Posted by: Chris Maloney | September 27, 2012

Is Dr. Oz’s Dr. Breus Right About Melatonin Not Being Helpful For Sleep?

English: The core structure of primary melaton...

English: The core structure of primary melatonin receptor agonists (Photo credit: Wikipedia)

It’s not Dr. Oz, it’s his “sleep doctor” Dr. Michael Breus, PhD who trashes on melatonin.  As a man with many credentials, Dr. Breus honors the home shopping network with his expertise and salesmanship.  But is he right about melatonin?

Let’s start with his logic.  He states that melatonin is a hormone, and that:  “Hormones are naturally produced by your body as you need them. Which means it is very unlikely that someone has a melatonin deficiency.”

Gosh.  Maybe we should tell all the people with thyroid deficiency, or progesterone deficiency, etc.  that they don’t really need their medication.  What they need is going to be naturally produced.  I wish that were the case.

He goes on by stating:  “Melatonin is a sleep and body clock regulator – NOT a sleep initiator. Melatonin works with your biological clock by telling your brain when it is time to sleep. Melatonin does not increase your sleep drive or need for sleep.”

Ok, let’s look at some research.  Of the 589 research abstracts on melatonin and insomnia, let’s look at just the most recent.  “We conclude that a small dose of melatonin given daily, administered in the afternoon, could advance the sleep timing and make the students more alert during school days even if they continued their often irregular sleep habits during weekends.”  The study was randomized, double-blind, and placebo controlled.  It showed a beneficial effect in getting adolescents to fall asleep earlier.

But the good doctor Breus disagrees.  He says: “Melatonin is not considered an effective treatment for insomnia.”

Ok, “There is evidence that daytime administered melatonin is able to exhibit short-acting hypnagogic effect and phase-shifting of the circadian rhythms such that sleep timing and associated various physiological functions realign at a new desired phase. Under favor of these properties, melatonin and melatonin receptor agonists have been shown to be potent therapeutic agents for the treatment of circadian rhythm sleep disorders and some types of insomnia.”

In considering using melatonin before surgeries, researchers note: “Melatonin possesses sedative, hypnotic, analgesic, antiinflammatory, antioxidative, and chronobiotic properties that distinguish it as an attractive alternative premedicant.”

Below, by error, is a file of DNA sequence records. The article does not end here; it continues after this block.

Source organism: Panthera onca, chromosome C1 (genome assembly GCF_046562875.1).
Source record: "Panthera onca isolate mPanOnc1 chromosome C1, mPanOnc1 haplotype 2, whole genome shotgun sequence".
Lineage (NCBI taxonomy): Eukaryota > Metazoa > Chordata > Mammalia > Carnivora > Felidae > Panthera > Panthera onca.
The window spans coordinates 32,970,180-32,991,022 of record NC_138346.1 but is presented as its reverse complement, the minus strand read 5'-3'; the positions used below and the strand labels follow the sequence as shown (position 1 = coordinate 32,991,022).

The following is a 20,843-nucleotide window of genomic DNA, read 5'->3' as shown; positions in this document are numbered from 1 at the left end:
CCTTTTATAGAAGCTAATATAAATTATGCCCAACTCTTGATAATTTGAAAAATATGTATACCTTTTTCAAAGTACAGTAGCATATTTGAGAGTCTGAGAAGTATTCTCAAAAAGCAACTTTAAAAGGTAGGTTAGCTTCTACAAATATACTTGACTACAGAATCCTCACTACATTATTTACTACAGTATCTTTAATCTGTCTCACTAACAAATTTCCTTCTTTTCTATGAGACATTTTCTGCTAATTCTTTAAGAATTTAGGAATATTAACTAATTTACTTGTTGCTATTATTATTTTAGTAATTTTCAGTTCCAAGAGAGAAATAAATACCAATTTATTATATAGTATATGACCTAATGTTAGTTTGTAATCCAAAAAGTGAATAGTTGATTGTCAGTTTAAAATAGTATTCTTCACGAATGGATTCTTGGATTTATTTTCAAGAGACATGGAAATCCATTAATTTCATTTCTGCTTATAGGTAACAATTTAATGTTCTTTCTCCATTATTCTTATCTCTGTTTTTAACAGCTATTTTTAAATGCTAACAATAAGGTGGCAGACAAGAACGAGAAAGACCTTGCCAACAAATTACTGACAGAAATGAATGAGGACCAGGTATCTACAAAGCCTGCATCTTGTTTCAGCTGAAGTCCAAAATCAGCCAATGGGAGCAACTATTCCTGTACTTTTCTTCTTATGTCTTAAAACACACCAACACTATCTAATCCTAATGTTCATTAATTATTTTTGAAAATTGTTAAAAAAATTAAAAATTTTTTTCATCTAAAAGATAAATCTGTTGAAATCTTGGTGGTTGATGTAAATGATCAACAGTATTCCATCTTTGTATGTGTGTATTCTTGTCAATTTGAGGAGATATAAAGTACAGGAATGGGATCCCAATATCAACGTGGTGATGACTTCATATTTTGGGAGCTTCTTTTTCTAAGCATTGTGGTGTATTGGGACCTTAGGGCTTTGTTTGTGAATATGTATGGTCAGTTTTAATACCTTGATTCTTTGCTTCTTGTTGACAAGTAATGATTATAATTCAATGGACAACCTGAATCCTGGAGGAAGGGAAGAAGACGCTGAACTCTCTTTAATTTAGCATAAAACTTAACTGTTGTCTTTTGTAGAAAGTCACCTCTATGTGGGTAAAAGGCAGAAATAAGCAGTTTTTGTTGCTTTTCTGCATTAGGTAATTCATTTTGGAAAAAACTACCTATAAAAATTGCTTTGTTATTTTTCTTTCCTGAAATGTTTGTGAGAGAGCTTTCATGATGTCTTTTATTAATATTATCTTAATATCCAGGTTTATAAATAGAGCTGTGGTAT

Melatonin is so effective for sleep that we have a new class of drugs, melatonin receptor agonists that use the same cell receptor sites as melatonin to induce sleep and calm.

But even if melatonin weren’t effective for insomnia, people should consider it for

Napoleon's Tail Fur Growth...after starting me...

Napoleon’s Tail Fur Growth…after starting melatonin (Photo credit: SewPixie)

other reasons.  The Cochrane review of melatonin showed it “may benefit cancer patients who are also receiving chemotherapy, radiotherapy, supportive therapy, or palliative therapy by improving survival and ameliorating the side effects of chemotherapy.”

Dr. Breus also recommends an incredibly low dose of melatonin (less than 1 mg).  Even in the studies of the elderly, the researchers put study patients on twice what he recommends.  In animal studies, larger doses of melatonin had similar anxiety reducing effects as diazepam (valium).  And even at those enormous doses, the animals suffered no ill effects.

In human studies, doses of 3 mg were not high enough to affect hormones in breast cancer survivors, but a much higher dose may be helpful.

In terms of buildup, a study of the elderly showed no significant difference between an intake of 0.4 mg and 4 mg in terms of the body’s ability to process it.

Now, Dr. Breus says not to give melatonin to children.  He says it may cause a number of things, including nightmares.  I think I will quote this abstract in full, because I really can’t say it better myself.

“Melatonin is beneficial not only in the treatment of dyssomnias, especially delayed sleep phase syndrome, but also on sleep disorders present in children with attention-deficit hyperactivity, autism spectrum disorders, and, in general, in all sleep disturbances associated with mental, neurologic, or other medical disorders. Sedative properties of melatonin have been used in diagnostic situations requiring sedation or as a premedicant in children undergoing anesthetic procedures. Epilepsy and febrile seizures are also susceptible to treatment with melatonin, alone or associated with conventional antiepileptic drugs. Melatonin has been also used to prevent the progression in some cases of adolescent idiopathic scoliosis. In newborns, and particularly those delivered preterm, melatonin has been used to reduce oxidative stress associated with sepsis, asphyxia, respiratory distress, or surgical stress. Finally, the administration of melatonin, melatonin analogues, or melatonin precursors to the infants through the breast-feeding, or by milk formula adapted for day and night, improves their nocturnal sleep. Side effects of melatonin treatments in children have not been reported (bold mine)”  Here’s the abstract, which leads to a free article from the International Journal of Pediatrics published last year.

Dr. Beus apprears to be wrong about melatonin’s effect, dosage, and its use in children.  I can only hope that the wide dissemination of his information does not completely derail the use of melatonin, making patients far more likely to take the new drug versions of melatonin.  Hopefully people read the whole of his article, which adds:  ” Tart cherries contain a natural melatonin, and there is research to show that drinking tart cherry juice can help with insomnia.”  So melatonin does help with insomnia, at least when it’s part of cherry juice.



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